The AstraZeneca and the Ministry of Health have signed a Memorandum of Understanding to pave the way for implementation of the Healthy Heart Africa (HHA) programme.
The agreement is aimed at among others strengthening the provision of services for the prevention and management of hypertension.
Other objectives include raising awareness of lifestyle risk factors for Cardiovascular Disease (CVD) using the ministry guidelines to standardise care and up skilling health workers through training and education.
Uganda is the fifth country in Africa after Kenya, Ethiopia, Tanzania and Ghana to implement the HHA programme.
The Permanent Secretary at the Ministry of Health, Dr Diana Atwine, explained that her ministry is excited about the partnership with AstraZeneca to implement the programme, "which will contribute to our government's objective of reversing the high prevalence in the country".
Atwine said: "This year's World Health Day, which is being marked at a time when we are tackling the COVID-19 pandemic, offers an opportunity to highlight our common determination to provide quality healthcare to all Ugandans."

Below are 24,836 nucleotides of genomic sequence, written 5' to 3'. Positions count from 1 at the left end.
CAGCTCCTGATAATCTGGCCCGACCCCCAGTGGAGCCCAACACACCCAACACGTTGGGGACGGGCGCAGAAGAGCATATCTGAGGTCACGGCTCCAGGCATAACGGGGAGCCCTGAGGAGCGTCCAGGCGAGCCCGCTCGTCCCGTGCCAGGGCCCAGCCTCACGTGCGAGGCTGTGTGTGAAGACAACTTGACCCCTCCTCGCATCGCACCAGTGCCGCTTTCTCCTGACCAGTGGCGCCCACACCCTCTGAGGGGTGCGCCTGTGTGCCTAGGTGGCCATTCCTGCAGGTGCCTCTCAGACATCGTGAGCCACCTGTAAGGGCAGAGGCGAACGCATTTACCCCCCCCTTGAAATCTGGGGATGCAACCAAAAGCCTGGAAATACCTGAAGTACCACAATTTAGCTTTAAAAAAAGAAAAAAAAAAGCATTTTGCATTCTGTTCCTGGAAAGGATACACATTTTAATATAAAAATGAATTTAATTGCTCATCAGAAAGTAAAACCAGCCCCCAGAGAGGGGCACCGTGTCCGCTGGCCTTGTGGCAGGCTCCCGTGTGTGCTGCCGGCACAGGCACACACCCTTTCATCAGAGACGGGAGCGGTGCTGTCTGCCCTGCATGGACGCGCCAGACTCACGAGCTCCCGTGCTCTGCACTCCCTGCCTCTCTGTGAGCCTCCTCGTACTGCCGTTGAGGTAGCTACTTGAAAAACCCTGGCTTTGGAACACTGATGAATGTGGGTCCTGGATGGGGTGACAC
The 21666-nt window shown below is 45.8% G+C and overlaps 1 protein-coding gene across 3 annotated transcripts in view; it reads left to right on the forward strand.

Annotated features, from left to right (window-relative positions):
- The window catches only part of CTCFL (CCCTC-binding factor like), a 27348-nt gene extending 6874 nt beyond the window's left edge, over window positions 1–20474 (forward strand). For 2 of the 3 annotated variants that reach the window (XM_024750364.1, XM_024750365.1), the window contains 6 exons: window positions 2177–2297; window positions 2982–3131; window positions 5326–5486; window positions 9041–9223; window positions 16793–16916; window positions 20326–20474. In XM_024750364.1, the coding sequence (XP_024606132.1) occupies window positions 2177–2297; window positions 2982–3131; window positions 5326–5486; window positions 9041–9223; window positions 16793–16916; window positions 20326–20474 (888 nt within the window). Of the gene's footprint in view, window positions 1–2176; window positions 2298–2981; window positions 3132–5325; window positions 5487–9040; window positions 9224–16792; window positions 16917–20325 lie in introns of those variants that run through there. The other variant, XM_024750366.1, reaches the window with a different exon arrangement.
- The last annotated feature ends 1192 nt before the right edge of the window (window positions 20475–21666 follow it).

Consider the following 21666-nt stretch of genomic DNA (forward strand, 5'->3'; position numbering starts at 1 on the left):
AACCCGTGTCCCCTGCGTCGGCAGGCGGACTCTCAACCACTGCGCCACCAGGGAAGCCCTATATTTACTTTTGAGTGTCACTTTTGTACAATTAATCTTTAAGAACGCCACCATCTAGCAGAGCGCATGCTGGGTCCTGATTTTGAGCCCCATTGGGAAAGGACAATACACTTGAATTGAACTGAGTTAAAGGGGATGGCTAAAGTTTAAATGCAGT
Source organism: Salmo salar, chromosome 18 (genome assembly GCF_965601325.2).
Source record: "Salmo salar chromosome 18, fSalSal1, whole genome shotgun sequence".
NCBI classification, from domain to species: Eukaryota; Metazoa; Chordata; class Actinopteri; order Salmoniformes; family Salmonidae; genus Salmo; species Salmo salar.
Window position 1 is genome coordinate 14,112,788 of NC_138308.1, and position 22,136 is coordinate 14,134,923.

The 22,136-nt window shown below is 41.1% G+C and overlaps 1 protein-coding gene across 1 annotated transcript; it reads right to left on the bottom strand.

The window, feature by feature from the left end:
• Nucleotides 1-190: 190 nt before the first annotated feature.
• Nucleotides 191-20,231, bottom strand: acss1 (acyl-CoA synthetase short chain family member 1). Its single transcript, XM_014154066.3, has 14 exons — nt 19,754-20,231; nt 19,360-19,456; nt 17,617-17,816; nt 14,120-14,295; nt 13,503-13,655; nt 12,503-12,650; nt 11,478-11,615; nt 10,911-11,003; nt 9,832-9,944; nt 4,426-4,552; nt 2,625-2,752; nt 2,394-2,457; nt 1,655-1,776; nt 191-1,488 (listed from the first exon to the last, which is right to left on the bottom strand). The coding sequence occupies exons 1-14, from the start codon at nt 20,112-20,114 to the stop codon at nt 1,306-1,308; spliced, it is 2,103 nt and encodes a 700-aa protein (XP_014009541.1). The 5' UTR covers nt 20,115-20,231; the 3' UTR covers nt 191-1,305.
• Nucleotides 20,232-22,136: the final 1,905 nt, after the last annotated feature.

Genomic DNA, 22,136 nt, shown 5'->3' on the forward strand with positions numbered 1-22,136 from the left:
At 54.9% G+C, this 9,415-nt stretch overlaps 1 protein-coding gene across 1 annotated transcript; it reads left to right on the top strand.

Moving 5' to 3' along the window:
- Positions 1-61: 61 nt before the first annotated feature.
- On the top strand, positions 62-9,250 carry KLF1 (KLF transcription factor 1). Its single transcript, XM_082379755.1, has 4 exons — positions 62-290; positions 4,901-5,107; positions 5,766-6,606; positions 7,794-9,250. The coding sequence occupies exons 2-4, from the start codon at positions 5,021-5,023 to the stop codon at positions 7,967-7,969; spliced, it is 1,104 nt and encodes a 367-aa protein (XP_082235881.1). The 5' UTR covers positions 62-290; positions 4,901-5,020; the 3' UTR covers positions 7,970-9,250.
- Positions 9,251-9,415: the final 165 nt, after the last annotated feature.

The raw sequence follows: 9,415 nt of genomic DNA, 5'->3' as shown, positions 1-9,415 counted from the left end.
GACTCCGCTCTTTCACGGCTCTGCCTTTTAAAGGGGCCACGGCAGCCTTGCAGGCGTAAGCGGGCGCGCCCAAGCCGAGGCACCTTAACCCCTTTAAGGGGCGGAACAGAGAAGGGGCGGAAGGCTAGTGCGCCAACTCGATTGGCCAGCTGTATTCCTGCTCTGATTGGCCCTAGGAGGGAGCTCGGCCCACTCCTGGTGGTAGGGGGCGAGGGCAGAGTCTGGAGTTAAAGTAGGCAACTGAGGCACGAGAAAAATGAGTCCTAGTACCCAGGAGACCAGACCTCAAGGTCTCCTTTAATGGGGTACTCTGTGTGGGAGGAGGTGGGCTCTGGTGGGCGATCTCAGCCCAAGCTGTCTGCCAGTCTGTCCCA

She said to achieve this, the ministry under the leadership of President Yoweri Museveni, will continue to spearhead programmes that equip the healthcare system with the tools, resources, knowledge and trained personal required to tackle both communicable and NCDs.
According to a ministry survey carried out among 3,900 people, 100 of these suffer from hypertension, 70% of adults had never had their blood pressure checked and 76% of these with raised Blood Pressure were untreated.
The ministry also reports that about one in 10 people surveyed had more than three risk factors for Non- Communicable Diseases (NCDs) and among adults aged 40-69, there was a risk of CVD within 10 years.
According to National STEPwise survey conducted in 2014, 24.3% of Ugandans had elevated Blood Pressure, while the pre-hypertension rate was at 37%.
The survey also showed that over 70% of the respondents had never had their Blood Pressure measured and that 76% of those were untreated.
Only 7.7% of the participants with hypertension were aware of their High Blood Pressure, suggesting a burden of undiagnosed and uncontrolled hypertension in the region.
"In sub-Saharan Africa, nearly 30% of the adults were estimated to have HBP in 2014, the highest prevalence in any region," the study indicates.